Swimmer injured in Co Clare dolphin attack

‘Dusty’ involved in at least four incidents off Doolin in past month

A screengrab from a video of a swimmer with Dusty the dolphin in Doolin last year. Photograph via YouTube

A screengrab from a video of a swimmer with Dusty the dolphin in Doolin last year. Photograph via YouTube


A swimmer was injured by a dolphin in Co Clare last night in the fourth such incident involving the same animal in a month.

Despite repeated warnings from the authorities, particularly in recent weeks, people continue to swim off Doolin pier with the female bottlenose dolphin, which is known as ‘Dusty’.

In the most recent incident, a woman was charged as she left the water after a swim at about 10pm. The dolphin is believed to have struck the woman in the kidney area with its nose, knocking her over and leaving her winded.

The woman was treated at the scene by Coast Guard. The woman was taken by ambulance to the Mid Western Regional Hospital in Limerick for treatment. She was left badly bruised and shocked by the incident.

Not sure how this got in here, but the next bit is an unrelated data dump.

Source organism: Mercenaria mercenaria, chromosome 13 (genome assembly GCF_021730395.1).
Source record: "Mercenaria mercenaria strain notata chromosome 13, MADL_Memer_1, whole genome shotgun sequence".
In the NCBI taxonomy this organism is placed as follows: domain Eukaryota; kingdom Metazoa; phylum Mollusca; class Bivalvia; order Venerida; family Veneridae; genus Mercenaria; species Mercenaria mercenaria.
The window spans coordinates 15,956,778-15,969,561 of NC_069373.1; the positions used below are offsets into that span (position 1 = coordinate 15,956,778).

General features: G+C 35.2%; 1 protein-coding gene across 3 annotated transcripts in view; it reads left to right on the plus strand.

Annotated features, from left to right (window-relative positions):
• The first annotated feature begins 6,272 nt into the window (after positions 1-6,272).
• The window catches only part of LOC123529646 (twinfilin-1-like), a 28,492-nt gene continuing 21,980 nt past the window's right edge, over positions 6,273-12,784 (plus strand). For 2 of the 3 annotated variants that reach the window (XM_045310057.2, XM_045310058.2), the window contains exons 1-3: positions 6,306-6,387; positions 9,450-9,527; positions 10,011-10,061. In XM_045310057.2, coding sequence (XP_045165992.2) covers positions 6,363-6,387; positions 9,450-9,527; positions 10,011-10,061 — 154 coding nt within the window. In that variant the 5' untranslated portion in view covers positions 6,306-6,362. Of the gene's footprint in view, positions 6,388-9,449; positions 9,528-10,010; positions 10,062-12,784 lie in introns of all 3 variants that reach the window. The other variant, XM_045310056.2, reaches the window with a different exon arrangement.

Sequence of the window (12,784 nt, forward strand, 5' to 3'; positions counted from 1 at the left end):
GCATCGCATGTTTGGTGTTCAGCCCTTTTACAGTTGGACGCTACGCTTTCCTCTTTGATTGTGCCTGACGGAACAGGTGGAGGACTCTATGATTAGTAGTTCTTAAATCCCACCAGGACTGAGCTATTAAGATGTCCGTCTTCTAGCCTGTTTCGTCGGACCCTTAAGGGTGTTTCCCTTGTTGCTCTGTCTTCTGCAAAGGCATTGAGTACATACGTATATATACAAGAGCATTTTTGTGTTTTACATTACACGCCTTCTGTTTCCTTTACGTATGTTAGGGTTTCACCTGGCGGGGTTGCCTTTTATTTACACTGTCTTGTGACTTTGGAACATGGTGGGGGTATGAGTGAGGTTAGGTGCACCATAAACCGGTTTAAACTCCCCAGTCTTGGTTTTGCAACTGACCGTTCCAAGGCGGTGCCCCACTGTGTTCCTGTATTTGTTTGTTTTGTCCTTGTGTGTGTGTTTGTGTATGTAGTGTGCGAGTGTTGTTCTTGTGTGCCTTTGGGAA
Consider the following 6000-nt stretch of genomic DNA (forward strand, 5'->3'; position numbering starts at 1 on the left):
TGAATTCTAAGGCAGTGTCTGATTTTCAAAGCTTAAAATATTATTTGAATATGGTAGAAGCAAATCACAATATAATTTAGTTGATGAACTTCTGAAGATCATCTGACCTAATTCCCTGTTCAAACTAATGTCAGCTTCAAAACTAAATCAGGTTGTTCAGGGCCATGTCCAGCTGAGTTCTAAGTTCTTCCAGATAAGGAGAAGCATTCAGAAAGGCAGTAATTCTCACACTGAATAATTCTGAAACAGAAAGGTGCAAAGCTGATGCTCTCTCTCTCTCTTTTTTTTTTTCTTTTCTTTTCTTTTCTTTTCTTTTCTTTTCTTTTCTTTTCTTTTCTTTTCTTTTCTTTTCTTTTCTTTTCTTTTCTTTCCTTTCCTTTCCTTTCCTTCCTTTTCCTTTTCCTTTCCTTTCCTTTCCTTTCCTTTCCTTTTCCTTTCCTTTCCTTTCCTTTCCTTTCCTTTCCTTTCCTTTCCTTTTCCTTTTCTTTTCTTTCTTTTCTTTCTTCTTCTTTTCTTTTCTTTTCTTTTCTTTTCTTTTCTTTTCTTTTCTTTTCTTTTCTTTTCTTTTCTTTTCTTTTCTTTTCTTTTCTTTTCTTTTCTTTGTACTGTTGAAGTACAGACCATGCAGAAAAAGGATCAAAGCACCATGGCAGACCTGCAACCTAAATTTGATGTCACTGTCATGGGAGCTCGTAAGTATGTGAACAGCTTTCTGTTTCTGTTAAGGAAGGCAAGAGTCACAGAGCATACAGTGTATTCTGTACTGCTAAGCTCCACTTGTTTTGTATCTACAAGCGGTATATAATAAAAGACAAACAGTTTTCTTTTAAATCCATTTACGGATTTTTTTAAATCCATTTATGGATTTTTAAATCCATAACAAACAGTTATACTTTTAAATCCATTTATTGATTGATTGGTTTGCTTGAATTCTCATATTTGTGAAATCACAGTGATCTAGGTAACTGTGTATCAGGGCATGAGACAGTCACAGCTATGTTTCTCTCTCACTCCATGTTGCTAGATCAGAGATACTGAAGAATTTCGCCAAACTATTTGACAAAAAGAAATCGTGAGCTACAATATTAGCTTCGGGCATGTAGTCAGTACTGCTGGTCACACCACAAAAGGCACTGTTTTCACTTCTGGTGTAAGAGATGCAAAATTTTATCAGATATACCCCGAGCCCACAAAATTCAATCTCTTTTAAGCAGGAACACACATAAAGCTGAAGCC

The dolphin, thought to be about 14 years old, first appeared at Doolin pier in 2011 but had been in the Fanore area of north Clare for some years before that. The three-metre long mammal has been responsible for injuring a number of people over the past two years, with several of those being hospitalised with significant injuries.

On July 19th, a 40-year-old woman was struck in the abdomen by the dolphin while swimming near the pier.

The local lifeguards now fly the red danger flag any time the dolphin enters the area, while the Irish Whale and Dolphin Group (IWDG) erected warning posters at Doolin pier this month.

“It is our policy to discourage people swimming with whales and dolphins in Ireland, ” IWDG coordinator Dr Simon Berrow said. “We’ve drafted a poster recommending people do not swim with Dusty, but if they must, then they should respect her as a wild dolphin and not grab, lunge or chase after her. If she shows agressive behaviour or is boisterous they should leave the water.”

The dolphin appears to have become territorial about the slipway and steps at Doolin. Authorities say people should only watched the dolphin from the pier and the rocks and should not enter the water.

Co Clare’s water safety development officer Liam Griffin said people continue to ignore repeated warnings about swimming with the dolphin. “You can never be sure how the dolphin will react,” he said. “It’s best to stay away from her because people have been injured in the past.”

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